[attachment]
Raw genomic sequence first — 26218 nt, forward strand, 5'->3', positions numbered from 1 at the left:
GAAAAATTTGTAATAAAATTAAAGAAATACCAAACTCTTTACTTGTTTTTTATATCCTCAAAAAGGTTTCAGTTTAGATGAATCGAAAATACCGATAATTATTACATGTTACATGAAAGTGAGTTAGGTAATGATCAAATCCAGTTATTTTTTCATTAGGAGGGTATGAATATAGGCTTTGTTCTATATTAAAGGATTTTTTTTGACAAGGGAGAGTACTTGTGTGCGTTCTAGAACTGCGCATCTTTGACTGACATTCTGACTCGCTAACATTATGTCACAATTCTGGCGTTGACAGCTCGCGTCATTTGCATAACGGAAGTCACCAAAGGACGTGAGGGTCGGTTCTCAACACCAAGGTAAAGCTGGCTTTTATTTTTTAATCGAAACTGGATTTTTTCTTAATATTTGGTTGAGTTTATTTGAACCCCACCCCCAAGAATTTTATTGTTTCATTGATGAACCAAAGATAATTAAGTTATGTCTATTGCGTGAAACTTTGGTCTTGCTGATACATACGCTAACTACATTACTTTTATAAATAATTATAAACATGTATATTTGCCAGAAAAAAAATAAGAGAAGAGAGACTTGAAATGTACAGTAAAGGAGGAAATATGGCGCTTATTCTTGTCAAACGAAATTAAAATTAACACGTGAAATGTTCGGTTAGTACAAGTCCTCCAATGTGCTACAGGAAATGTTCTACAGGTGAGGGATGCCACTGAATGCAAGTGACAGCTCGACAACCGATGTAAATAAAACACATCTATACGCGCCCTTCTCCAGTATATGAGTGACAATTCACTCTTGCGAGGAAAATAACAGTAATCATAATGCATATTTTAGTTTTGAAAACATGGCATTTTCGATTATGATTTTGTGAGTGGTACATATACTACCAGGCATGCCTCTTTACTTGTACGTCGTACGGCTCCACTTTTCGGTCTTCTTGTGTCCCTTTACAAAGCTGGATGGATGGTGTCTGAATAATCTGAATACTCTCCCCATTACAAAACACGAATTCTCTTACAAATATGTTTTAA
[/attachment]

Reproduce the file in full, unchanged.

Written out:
Raw genomic sequence first — 26218 nt, forward strand, 5'->3', positions numbered from 1 at the left:
GAAAAATTTGTAATAAAATTAAAGAAATACCAAACTCTTTACTTGTTTTTTATATCCTCAAAAAGGTTTCAGTTTAGATGAATCGAAAATACCGATAATTATTACATGTTACATGAAAGTGAGTTAGGTAATGATCAAATCCAGTTATTTTTTCATTAGGAGGGTATGAATATAGGCTTTGTTCTATATTAAAGGATTTTTTTTGACAAGGGAGAGTACTTGTGTGCGTTCTAGAACTGCGCATCTTTGACTGACATTCTGACTCGCTAACATTATGTCACAATTCTGGCGTTGACAGCTCGCGTCATTTGCATAACGGAAGTCACCAAAGGACGTGAGGGTCGGTTCTCAACACCAAGGTAAAGCTGGCTTTTATTTTTTAATCGAAACTGGATTTTTTCTTAATATTTGGTTGAGTTTATTTGAACCCCACCCCCAAGAATTTTATTGTTTCATTGATGAACCAAAGATAATTAAGTTATGTCTATTGCGTGAAACTTTGGTCTTGCTGATACATACGCTAACTACATTACTTTTATAAATAATTATAAACATGTATATTTGCCAGAAAAAAAATAAGAGAAGAGAGACTTGAAATGTACAGTAAAGGAGGAAATATGGCGCTTATTCTTGTCAAACGAAATTAAAATTAACACGTGAAATGTTCGGTTAGTACAAGTCCTCCAATGTGCTACAGGAAATGTTCTACAGGTGAGGGATGCCACTGAATGCAAGTGACAGCTCGACAACCGATGTAAATAAAACACATCTATACGCGCCCTTCTCCAGTATATGAGTGACAATTCACTCTTGCGAGGAAAATAACAGTAATCATAATGCATATTTTAGTTTTGAAAACATGGCATTTTCGATTATGATTTTGTGAGTGGTACATATACTACCAGGCATGCCTCTTTACTTGTACGTCGTACGGCTCCACTTTTCGGTCTTCTTGTGTCCCTTTACAAAGCTGGATGGATGGTGTCTGAATAATCTGAATACTCTCCCCATTACAAAACACGAATTCTCTTACAAATATGTTTTAA